Packaging: maybe dirty, maybe protective, surely waste
If it is the travelling of the virus from one human body to the other that should be prevented, then this raises the question of how the virus might travel. A microbiologists in the local Amsterdam newspaper gives a tentative answer: “American research into the survival time of the coronavirus on different surfaces shows that plastic and steel are materials on which the virus can survive for a long while, up to three days. It is not clear if the virus is then still infectious. On cardboard and copper the virus does not last as long. Also think of your phone, that often harbors pathogens.” Copper is not all that relevant to most people’s daily lives. However, cardboard is, and its importance has increased with the increase of home deliveries to people who are not allowed, not able, or not willing to shop – but who still go on buying food supplies, books and other materials. Goods arrive on the doorstep in cardboard boxes. First, this gives rise to concerns about the hygienic cleanliness of those boxes: where do they come from, who has coughed on them, is there virus on the cardboard? Maybe it should not be touched for some time. A virologist quoted in another a Dutch newspaper advised a 72 hour pause before handling packages. But then after unpacking, what to do with all the cardboard? In our neighborhood we are meant to put our garbage in underground containers. Specific ones are designated for paper and cardboard. But in the last few weeks they are no longer large enough to hold the cardboard dutiful citizens seek to dispose in them. There is too much of it. This gives a small indication of all this other added cardboard that life in times of Covid-19 is generating – made, used, littered, or disposed of along with other waste.
Hence, packages may be dirty in different ways: they may carry virus and thus be unclean in hygienic terms and they are potential pollutants when thrown away. Maybe they are recycled. But maybe not. To complicate things even further, packaging is also used to keep goods clean and prevent the virus from travelling. Here, plastic tends to take over from cardboard. The research firm BloombergNEF warns that concerns “around food hygiene due to COVID-19 could increase plastic packaging intensity, undoing some of the early progress made by companies.” And McKinsey is equally concerned: “Because of the pandemic, there is a new appreciation by consumers and industries of the hygiene advantages plastic packaging can offer that seems to be outweighing concerns about recyclability and plastic-waste leakage into the environment.” In our neighborhood, the eco-food store sells small bread rolls and pastries. There used to be an inviting assortment of them on the counter and as a customer you could point at a few of these. These would then be picked up with a pair of tongs and dropped into a paper or a cloth bag: you could take your own. Now, however, this practice has been suspended. Who knows who might cough over the supplies if they were left out in the open? Plastic bags are used to solve the problem.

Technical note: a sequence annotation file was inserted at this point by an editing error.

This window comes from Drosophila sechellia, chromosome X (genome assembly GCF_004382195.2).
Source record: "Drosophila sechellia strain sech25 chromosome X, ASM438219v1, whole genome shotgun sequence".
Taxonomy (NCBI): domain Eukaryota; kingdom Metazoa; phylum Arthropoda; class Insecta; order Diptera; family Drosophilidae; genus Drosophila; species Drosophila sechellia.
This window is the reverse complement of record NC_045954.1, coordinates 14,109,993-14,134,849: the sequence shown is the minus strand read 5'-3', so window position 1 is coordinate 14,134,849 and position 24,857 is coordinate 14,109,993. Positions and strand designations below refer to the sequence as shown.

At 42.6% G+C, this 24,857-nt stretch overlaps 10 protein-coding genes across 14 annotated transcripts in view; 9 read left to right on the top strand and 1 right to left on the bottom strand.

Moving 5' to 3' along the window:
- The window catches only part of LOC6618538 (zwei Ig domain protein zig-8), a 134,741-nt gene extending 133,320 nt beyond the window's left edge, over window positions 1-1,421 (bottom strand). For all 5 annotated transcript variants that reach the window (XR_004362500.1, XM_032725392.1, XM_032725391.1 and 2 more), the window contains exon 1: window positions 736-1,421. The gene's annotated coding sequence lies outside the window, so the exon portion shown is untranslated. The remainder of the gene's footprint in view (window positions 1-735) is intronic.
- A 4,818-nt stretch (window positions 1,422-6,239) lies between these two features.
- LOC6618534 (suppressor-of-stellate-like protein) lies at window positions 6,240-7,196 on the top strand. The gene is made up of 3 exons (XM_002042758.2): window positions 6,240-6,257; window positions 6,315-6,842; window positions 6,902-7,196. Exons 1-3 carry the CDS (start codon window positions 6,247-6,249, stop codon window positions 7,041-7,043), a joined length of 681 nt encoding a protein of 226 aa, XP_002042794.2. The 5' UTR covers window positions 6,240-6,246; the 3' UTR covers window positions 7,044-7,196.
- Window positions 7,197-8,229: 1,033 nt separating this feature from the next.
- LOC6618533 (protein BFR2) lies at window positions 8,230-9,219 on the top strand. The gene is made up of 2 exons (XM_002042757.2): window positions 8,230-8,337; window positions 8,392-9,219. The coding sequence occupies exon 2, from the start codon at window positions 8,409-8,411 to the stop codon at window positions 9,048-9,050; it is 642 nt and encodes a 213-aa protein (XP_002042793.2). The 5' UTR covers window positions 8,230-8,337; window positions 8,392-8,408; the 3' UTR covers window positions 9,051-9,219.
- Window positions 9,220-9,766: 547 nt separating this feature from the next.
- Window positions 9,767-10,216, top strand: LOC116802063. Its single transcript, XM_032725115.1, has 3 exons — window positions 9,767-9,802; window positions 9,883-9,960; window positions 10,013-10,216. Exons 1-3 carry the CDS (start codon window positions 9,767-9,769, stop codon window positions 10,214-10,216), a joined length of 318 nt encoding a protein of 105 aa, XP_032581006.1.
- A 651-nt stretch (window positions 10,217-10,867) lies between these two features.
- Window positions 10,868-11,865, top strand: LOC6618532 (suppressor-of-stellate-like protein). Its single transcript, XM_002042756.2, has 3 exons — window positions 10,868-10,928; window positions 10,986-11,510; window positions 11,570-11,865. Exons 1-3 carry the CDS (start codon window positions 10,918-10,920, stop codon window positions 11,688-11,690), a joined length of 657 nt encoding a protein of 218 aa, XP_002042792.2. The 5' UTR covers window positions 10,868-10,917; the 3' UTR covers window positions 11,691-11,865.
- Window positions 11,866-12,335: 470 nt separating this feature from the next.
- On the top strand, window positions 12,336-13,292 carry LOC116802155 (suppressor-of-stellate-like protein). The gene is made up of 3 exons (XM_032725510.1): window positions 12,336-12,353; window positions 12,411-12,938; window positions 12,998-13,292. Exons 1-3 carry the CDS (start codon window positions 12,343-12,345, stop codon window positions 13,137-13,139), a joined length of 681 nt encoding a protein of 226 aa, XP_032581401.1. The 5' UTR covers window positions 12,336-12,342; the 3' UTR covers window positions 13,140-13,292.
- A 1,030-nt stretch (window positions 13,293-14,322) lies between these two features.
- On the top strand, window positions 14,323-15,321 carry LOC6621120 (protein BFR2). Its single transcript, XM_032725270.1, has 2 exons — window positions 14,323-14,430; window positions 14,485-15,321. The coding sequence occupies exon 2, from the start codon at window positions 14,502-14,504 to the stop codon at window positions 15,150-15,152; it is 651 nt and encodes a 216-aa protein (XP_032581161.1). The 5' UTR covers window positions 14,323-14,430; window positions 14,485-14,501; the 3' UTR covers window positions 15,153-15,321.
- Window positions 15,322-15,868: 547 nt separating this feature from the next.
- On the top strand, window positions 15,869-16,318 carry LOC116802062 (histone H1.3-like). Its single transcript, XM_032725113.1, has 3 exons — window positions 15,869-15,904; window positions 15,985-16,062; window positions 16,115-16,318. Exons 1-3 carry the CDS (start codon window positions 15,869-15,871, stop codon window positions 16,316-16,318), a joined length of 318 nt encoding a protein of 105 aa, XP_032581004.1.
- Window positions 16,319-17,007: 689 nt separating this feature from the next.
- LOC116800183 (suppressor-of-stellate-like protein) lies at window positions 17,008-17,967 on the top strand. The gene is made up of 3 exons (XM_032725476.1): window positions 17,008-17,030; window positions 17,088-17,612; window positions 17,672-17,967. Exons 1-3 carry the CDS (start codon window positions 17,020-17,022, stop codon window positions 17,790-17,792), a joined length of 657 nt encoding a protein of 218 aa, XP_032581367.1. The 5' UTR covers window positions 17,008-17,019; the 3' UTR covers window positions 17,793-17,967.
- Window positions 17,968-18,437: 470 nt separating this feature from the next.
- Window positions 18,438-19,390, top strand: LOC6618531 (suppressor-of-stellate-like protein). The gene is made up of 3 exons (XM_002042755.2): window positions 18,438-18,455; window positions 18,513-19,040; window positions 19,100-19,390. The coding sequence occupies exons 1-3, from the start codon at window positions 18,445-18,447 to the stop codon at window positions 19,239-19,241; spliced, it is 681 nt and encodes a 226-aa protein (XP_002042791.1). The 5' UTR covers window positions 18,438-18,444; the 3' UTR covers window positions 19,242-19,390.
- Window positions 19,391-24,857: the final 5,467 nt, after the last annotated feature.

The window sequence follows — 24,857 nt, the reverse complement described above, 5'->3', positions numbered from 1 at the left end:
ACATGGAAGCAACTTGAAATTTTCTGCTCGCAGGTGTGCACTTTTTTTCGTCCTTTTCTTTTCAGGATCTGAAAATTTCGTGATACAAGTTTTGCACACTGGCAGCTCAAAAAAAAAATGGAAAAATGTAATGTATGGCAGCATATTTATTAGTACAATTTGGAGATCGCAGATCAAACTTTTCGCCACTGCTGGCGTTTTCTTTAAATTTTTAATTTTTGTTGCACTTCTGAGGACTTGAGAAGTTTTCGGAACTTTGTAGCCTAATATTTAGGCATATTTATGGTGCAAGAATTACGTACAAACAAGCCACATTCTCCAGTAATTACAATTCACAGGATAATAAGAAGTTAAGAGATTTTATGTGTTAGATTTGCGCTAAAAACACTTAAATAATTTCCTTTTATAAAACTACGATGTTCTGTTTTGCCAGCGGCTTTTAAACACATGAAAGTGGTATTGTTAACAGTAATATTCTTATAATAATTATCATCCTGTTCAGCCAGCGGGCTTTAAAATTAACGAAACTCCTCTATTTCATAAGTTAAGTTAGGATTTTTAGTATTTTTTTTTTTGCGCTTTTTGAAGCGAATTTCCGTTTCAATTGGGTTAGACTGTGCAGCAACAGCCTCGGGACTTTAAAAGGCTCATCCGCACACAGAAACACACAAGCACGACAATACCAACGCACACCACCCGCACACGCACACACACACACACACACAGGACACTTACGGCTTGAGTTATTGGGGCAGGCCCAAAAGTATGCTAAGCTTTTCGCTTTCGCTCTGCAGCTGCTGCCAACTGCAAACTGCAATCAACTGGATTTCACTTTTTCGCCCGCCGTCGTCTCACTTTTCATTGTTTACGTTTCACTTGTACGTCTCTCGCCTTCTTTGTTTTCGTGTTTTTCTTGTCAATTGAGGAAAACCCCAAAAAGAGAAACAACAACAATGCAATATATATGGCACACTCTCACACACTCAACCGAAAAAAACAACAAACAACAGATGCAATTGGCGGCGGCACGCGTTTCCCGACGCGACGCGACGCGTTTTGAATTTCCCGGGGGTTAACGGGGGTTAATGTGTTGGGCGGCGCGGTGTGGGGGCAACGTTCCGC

In an eco-blog, an activist confesses to being suddenly inclined to buy tomatoes packaged in plastic, as if suddenly the benefits outweigh the harm. She then adds advice about how to fight this inclination and combine hygiene and eco-friendliness, for instance by washing food products thoroughly with baking soda or vinegar. But however sound that advice may be, it doesn’t necessarily land all that easily. On a collective level, or so we read – left, right and center – there is a growing demand for plastic packaging.
Hence, while the corona virus survives on single-use plastics longer than on most of the goods they may hold, people do not eat the plastic, they eat what is inside. This, or so they hope, has stayed virus-free thanks to the plastic. Once again, amidst the added concern for hygienic-clean other kinds of clean – this time clean-from-polluting-plastics – suffer. There are comparable problems with places selling coffee-to-go in disposable cups or take-out-food in containers. In the name of hygiene, there is a shift back to a throwaway culture. The stuff-thrown-away may spread out as litter on land or in oceans, it may slowly degrade in landfills or be burned quickly in incinerators. But in one way or another: it pollutes soils, water or air. And, via one edible detour or another, sooner or later, it is bound to return to the content of cups, to dishes on plates, and from there to the bowels, blood and cells of ‘consumers’.
In many countries there is not enough protective material – gloves, face masks, eye goggles – to protect health care professionals of all kinds against being infected by the Covid-19 patients whom they care for. As in many cases that might have been otherwise, this is not a tragedy (in which two bad situations are in tension) but a scandal (a problem due to negligence). While proper protective devices are truly helpful for carers and others who are in persistent close contact with those who carry the virus, this is not obvious in daily life, on which we are concentrating here. The issue is contested. Are gloves a good thing for those who shop, so that their hands do not pass on the virus to whatever they might touch – or should they have washed their hands before entering the shop and repeat this afterwards? The eco-food store in our neighborhood has a box of black gloves on the counter.